The logic 304, when applied to the processor 306, may cause the SIM 202 to carry out acts of and in accordance with the methods described herein.
The user information 308 may comprise information such as a user id, media delivery preferences, presence information, usage information, demographic information, association information, and personalization information.
The user id identifies a user from among users of the network. Media delivery preferences include information about the manner in which information should be communicated to the user. Examples include frame rate, color schemes, visual quality, and visual layout. Usage information comprises information about the user's access to the network environment, possibly including how, when, how often, and for what purpose the user accessed the network environment. Usage information may include information about which services a user accesses and/or how often, and/or the most recently used and/or most frequently accessed services. The usage information may also comprise information about trends and patterns in the user's usage behavior.
Personal information describes a user. Examples are the user's name and address, as well as a user's privacy information (restrictions on distribution of the user profile information). Demographic information may be used to classify a user for statistical, marketing, or other purposes. Examples include the user's age, race, and gender. Association information describes other users and/or subscribers that have an association with the user. The association information may also describe the nature of the association. Examples include associates, family members, and patrons.
Personalization information describes a user's preferred, most recent, and/or most frequent settings for services that the user may access. Examples include a user's preferred type of news information (sports, local events, etc.) and a user's most frequent and/or most recent search queries.
Security information describes how the user may protect information communicated to or from the network. Examples are digital signature and encryption key information. In various embodiments the subscriber security information may be applied to protect the communications of the users associated with the subscriber. Alternatively, or in addition, the user security information may be applied to protect the communications of the users associated with the subscriber, independent of one another.
Access control information describes how the user may access information and/or acts available via the network to which access is controlled. Examples include id and password information. In various embodiments the subscriber security information may be applied to provide the users associated with the subscriber access to restricted information. Alternatively, or in addition, the user access control information may be applied to provide the users associated with the subscriber independent access to the restricted information.
In one embodiment, the communication employs the Short Message Service (SMS) technique. SMS, otherwise known as text messaging, mobile messaging, or alphanumeric paging, allows for the communication of short text and numeric messages to and from wireless devices, as well as to and from public SMS messaging gateways on the Internet.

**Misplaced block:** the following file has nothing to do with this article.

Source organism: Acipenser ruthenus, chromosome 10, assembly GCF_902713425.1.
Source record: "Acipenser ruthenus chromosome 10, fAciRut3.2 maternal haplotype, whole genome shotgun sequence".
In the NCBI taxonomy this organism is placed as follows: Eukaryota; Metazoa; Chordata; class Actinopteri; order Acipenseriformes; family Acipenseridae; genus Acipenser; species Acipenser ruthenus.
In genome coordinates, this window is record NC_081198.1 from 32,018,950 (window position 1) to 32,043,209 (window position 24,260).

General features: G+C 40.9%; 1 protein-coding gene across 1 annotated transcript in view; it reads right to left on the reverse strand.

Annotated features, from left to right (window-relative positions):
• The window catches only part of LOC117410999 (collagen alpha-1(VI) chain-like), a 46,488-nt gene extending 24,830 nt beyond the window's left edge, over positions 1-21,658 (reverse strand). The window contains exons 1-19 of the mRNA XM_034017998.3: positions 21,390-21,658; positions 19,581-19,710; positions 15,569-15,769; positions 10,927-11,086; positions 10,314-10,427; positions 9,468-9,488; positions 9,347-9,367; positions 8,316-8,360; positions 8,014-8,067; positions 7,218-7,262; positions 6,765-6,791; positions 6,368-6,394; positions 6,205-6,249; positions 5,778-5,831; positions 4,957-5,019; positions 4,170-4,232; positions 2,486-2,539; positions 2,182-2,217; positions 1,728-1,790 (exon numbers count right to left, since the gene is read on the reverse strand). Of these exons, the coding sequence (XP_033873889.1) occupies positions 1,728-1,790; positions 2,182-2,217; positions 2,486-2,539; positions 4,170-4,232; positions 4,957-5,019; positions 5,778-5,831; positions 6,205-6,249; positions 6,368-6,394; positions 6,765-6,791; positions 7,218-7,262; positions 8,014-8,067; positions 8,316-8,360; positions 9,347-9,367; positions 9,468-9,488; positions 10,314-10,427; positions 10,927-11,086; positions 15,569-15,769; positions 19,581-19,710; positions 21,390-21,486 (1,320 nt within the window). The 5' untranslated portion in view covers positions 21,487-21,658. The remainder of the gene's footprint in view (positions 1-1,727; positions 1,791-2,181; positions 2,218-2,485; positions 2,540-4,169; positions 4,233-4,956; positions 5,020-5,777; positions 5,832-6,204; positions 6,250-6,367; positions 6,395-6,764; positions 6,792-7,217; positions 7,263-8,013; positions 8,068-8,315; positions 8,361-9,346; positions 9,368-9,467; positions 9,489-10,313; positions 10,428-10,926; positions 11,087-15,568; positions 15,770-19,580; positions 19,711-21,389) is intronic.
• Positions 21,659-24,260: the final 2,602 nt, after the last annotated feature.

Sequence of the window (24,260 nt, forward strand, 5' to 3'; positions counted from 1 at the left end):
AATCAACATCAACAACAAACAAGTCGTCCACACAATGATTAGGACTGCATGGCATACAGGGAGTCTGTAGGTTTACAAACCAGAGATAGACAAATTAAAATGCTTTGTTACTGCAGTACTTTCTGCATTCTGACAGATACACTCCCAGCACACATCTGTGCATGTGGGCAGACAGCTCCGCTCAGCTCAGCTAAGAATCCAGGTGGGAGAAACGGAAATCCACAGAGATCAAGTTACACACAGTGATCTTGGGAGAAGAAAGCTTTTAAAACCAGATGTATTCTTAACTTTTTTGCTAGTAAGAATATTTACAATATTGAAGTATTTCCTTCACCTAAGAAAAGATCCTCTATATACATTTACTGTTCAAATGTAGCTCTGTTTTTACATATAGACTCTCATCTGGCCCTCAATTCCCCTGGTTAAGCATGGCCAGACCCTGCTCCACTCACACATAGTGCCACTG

Another communication technique that may be employed is Enhanced Message Service (EMS). EMS supports the capabilities of SMS to communicate short text and numeric messages, but also includes capabilities for the communication of other types of data, including sound, animation, graphics, and additional text-formatting capabilities.
Yet another communication technique that may be employed is Multimedia Message Service (MMS). MMS provides for the communication of video and other advanced multimedia formats. Yet another communication technique that may be employed is SyncML. SyncML is based on the Extensible Markup Language (XML), and provides a standard manner of synchronizing data between devices and network applications.
At 410 the network locates subscriber information corresponding to the user information and/or device information communicated from the device. At 411 the network employs the subscriber information to identify those services that may be provided to the subscriber (e.g. those services available under the subscriber's subscription plan). At 412 settings for the device are determined The settings are based at least in part upon the identified services and also based at least in part upon the device information and/or user information (e.g. device capabilities to display and process information, and user preferences).
At 414 the network communicates the determined device settings to the device. The communication may be accomplished using SMS, EMS, MMS, SyncML, or some other technique. The network may also, at 416, communicate logic (e.g. software) to the device. At 418 the device applies the settings and/or logic to configure for the services available to the subscriber.
Embodiments of a wireless network will now be described in conjunction with
The BTS 525 includes transmitting and receiving equipment to create a radio interface between the wireless network and terminal devices. Although the antennae 130 is shown as a separate element for clarity, it is common in the industry to collectively refer to the antennae 130, transmitter, and receiver, as the BTS.
The BSC 520 may perform management of the radio interface by allocating channels, managing handover from one BTS to another, paging the wireless device, and transmitting connection-related signaling data.